Image via WikipediaI was glad to see some research this week on the so-called "Digital Native" in the article "Open University Research Explodes Myth of 'Digital Native.'" The whole idea of a "net generation" is ridiculous - the idea that because you were born after a certain year, you have some latent super-powers as far as technology is concerned. What the research shows is that it depends more on money, class, and access then on when you were born. Much of what is written about digital natives and the net generation is true only for the upper-middle classes and above or in areas where there is consistent access to technology. There is a whole body of literature that has grown up around this so-called generational relationship to technology and it is just hogwash. I agree that there are skills that we need around technology, I will even call them 21st Century Skills if someone wants to engage in buzz words. I love that the Open University is actually researching this rather than engaging in the anecdotalism that passes for research in much of education. Some of the more astute observers in this area include folks like Howard Rheingold who sees that though youngsters have some skills in technology, they still need to learn the critical thinking and focused attention skills required to engage in technology in a meaningful way. We do have to teach the current generation differently than the previous - not because they have wicked mad tech skills but because without the focus and discipline required to make sense of the media, they become mere consumers of media - passively disengaged in the world.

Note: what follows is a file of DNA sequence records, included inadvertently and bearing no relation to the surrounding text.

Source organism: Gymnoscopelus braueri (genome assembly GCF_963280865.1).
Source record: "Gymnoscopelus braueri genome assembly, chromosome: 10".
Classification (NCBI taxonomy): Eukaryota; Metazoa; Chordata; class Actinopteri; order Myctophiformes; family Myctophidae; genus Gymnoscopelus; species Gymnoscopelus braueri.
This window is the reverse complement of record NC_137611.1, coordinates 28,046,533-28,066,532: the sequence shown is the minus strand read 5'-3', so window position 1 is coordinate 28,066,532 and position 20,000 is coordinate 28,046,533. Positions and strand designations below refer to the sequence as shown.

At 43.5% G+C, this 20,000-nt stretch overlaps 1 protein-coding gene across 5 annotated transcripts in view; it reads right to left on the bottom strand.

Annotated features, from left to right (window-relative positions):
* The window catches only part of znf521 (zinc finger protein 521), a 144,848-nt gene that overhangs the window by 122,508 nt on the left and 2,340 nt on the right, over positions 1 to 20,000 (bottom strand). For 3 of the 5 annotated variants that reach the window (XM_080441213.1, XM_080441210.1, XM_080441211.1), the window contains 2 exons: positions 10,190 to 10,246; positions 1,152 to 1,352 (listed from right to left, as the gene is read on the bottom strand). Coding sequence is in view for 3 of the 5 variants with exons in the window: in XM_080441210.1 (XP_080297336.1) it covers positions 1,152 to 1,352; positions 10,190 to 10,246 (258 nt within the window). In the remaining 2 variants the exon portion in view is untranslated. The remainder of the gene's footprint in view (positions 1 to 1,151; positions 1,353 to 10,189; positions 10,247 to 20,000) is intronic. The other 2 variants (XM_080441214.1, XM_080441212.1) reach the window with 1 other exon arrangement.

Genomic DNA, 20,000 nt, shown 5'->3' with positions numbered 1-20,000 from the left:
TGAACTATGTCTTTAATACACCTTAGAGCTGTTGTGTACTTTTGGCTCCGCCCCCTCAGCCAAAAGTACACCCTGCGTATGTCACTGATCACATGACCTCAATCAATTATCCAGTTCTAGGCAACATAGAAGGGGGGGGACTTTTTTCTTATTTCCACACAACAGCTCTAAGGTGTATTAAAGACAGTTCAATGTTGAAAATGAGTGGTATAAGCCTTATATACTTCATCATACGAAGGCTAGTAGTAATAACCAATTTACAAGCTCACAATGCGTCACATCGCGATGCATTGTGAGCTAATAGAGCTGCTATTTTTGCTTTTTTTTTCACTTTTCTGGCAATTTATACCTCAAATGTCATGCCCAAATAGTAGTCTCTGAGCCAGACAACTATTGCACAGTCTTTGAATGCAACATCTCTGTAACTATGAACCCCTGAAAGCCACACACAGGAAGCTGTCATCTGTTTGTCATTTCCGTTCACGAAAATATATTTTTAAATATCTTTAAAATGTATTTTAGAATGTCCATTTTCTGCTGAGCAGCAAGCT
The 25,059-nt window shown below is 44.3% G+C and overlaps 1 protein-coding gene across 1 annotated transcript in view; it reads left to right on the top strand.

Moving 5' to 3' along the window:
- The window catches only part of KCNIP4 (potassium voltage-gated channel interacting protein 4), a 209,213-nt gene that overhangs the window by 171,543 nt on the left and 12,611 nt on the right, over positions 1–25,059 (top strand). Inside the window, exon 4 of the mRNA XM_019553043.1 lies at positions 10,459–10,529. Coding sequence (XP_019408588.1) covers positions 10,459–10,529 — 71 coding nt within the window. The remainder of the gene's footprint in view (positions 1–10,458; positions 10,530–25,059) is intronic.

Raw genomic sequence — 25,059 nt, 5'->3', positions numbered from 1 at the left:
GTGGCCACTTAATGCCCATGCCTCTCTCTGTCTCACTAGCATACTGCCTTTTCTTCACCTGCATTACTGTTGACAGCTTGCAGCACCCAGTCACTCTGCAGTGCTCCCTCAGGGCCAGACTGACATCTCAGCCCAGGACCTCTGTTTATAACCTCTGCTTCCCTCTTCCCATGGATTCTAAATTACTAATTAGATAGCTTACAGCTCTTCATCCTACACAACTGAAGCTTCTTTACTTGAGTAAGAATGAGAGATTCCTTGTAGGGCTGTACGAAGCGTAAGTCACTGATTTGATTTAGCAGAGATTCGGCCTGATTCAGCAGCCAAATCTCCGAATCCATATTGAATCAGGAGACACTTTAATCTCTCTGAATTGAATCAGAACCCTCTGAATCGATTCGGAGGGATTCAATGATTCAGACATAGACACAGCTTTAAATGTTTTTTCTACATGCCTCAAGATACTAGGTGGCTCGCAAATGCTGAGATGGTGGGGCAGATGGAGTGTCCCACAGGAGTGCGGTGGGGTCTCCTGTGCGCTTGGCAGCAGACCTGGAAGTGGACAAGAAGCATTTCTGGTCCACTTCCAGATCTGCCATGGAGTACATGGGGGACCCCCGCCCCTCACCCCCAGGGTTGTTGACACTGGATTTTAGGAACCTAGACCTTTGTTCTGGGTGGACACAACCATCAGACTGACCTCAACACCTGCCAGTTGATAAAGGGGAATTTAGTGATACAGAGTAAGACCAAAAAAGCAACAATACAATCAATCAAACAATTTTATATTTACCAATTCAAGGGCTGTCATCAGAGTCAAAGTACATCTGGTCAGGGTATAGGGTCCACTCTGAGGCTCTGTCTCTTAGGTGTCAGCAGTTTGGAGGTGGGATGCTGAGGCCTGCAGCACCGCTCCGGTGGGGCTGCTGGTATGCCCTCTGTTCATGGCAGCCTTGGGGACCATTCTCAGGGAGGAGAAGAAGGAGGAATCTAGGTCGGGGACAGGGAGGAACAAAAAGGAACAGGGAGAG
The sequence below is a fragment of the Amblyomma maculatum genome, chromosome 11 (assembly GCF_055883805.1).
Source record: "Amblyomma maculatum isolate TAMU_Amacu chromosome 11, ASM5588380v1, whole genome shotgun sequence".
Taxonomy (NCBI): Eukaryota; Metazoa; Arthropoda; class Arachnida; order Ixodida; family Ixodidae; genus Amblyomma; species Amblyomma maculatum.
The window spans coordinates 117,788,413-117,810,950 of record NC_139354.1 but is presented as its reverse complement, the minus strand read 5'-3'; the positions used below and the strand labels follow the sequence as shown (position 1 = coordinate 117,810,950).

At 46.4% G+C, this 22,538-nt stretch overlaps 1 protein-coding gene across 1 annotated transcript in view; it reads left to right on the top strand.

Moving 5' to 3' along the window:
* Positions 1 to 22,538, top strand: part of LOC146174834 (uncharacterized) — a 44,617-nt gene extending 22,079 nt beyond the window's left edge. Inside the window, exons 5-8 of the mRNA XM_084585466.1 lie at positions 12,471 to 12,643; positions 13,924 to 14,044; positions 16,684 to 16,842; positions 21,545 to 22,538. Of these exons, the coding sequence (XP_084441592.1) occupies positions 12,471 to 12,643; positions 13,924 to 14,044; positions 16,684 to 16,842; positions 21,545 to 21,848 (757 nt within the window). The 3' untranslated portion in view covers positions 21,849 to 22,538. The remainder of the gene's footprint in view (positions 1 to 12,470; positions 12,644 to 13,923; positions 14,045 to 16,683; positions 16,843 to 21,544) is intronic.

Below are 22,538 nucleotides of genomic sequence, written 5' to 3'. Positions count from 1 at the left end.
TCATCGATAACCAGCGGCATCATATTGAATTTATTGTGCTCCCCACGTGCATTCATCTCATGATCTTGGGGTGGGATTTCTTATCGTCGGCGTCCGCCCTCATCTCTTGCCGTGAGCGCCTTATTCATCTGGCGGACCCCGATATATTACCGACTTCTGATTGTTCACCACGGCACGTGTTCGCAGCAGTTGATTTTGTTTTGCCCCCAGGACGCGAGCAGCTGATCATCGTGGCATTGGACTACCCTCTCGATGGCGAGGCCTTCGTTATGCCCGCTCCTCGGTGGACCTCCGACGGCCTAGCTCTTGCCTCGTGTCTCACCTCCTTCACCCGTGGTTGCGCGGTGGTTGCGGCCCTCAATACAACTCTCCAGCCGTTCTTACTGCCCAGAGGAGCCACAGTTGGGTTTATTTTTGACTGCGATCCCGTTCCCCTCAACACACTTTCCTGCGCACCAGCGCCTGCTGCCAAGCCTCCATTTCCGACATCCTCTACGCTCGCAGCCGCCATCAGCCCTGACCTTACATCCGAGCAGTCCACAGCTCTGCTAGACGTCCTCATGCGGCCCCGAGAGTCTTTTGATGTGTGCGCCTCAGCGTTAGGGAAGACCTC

More on this can be found at http://www.netgenskeptic.com/